One On One

Q & A – Cosatu

Cosatu has called on President Cyril Rapamaphosa to stop negotiating with ‘criminals’ and use the only language they will understand, which is prosecution and imprisonment. Speaking to the Free State Weekly’s Thapelo Molebatsi this week Cosatu president Zingiswa Losi said the ANC’s public condemnation regarding the state of corruption in the country was not enough, calling for tough action against perpetrators.

Corruption is the talk of the town not only in the ruling party but the alliance as a whole. What is Cosatu’s take on the matter?

We’ve made our stance clear on the matter. Corruption must be rooted out and this we say without fear of favour. The current state of corruption in the country is indeed a cause for concern and we cannot turn a blind eye or sweep it under the carpet.

What is your take on suggestions that Cosatu has turned a blind eye on the state of corruption in the country in national government and also provincial governments where the ruling party is in charge?

Well, this would not be a true reflection as we’ve called-out corruption where it raises its ugly head, be it government or the private sector. The fact of the matter is there many ways to speak on the issue and because we’ve adhered to the principle of using internal channels to communicate our take on the matter with ANC does not mean Cosatu has been mum. And this applies to provincial governments as well. Our leadership in the various provinces has been outspoken on corruption, although it might not have been on media platforms.

In your internal conversation with the ANC leadership, what concerns have you raised with them?

It’s a fact that corruption involves private sector companies and individuals, including civil servants more than any. Corruption is deeply rooted in the party and within government and this is our main issue. You cannot have a party that is meant to liberate our people from the shackles of poverty steal from the very same people which is the case as things stand. We cannot allow, justify, or defend that.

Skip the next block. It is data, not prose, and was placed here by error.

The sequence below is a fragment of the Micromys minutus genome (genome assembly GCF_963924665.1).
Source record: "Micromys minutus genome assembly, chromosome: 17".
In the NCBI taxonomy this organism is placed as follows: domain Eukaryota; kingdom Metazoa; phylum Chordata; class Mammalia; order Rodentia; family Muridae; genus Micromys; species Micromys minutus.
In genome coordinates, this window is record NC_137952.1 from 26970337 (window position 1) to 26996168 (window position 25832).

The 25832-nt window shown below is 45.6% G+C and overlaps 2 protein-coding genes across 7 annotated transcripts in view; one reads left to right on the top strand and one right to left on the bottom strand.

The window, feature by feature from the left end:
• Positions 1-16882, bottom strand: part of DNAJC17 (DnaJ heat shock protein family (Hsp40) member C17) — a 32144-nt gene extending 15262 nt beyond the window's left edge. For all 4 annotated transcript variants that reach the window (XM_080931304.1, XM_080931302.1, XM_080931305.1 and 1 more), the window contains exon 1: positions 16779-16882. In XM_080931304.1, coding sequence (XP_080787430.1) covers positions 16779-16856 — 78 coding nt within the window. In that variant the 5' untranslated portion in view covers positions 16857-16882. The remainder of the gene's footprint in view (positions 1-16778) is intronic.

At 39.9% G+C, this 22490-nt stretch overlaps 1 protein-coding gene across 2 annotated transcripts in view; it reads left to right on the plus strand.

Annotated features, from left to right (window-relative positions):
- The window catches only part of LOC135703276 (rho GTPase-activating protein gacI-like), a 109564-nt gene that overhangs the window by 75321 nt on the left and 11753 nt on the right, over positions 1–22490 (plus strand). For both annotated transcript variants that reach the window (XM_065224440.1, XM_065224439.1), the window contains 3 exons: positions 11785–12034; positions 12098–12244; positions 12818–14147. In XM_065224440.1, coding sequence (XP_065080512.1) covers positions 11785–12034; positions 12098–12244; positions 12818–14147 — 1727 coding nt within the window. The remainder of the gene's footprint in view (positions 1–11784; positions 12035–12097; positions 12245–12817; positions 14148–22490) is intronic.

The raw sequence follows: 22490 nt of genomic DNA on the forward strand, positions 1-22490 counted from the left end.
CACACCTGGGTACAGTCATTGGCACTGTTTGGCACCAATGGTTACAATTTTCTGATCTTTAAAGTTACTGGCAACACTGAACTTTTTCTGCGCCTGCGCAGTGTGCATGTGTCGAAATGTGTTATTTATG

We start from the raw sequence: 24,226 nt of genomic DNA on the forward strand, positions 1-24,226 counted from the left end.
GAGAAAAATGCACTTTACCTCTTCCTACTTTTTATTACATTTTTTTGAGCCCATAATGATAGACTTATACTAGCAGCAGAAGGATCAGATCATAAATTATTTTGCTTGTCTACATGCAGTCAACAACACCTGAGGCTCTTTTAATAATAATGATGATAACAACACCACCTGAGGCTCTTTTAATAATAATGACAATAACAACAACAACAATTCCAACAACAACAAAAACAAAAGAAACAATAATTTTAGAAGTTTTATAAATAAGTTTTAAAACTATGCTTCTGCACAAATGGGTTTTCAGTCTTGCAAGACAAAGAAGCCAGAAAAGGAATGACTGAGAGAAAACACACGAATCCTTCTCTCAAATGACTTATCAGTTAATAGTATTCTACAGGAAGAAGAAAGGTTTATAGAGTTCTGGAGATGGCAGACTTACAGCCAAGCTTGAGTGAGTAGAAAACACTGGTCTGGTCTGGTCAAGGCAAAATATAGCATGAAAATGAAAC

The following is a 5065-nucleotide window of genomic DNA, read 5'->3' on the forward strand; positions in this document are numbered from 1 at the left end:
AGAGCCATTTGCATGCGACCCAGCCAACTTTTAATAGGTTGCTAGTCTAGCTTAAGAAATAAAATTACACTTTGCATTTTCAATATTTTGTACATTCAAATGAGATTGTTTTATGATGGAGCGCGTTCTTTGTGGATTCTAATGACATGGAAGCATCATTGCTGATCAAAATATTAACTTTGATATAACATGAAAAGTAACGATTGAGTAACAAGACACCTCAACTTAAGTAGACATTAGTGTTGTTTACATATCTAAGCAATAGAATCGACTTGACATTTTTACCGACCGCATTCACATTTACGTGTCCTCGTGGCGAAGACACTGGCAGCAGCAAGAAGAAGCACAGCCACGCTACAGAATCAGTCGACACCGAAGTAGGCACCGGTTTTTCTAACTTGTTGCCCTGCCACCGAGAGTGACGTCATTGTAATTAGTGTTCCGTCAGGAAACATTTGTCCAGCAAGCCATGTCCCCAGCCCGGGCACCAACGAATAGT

One would say Covid-19 which is a multi-billion programme has merely exposed what has been there for years. What is your take on that?

That changes nothing. As Cosatu, we’ve been vocal on the issue of rampant corruption even before the Covid-19 scandal. Therefore it would be superficial to suggest our voices are only being heard now with the current scandal.

You’ve recently accused ANC president Cyril Ramaphosa of being lenient when it comes to dealing with corruption. Was that a statement in haste or does Cosatu still stand by its word?

We’ve expressed our dissatisfaction with how President Ramaphosa has responded to the fight against corruption. We did not wake up one day and just pronounced our stance on the issue. We deliberated among ourselves and properly, hence our views and or statements on the matter.

You refer to the President as indulgent; doesn’t that suggest that he is in a way condoning what’s happening?

Well, the focus should not be on words and their meaning. The fact of the matter remains that President Cyril Ramaphosa will not win the fight against corruption if he continues to deal with it in the manner in which he is currently. He recently penned a letter to party members, strongly condemning the corruption within the organisation and government as well. Would you agree that this is the right step from him?  We mustn’t fool ourselves here. Writing an open letter to party members is not enough to turn the tide against corruption and ill-discipline. President Ramapahosa might act against those involved and and write letters.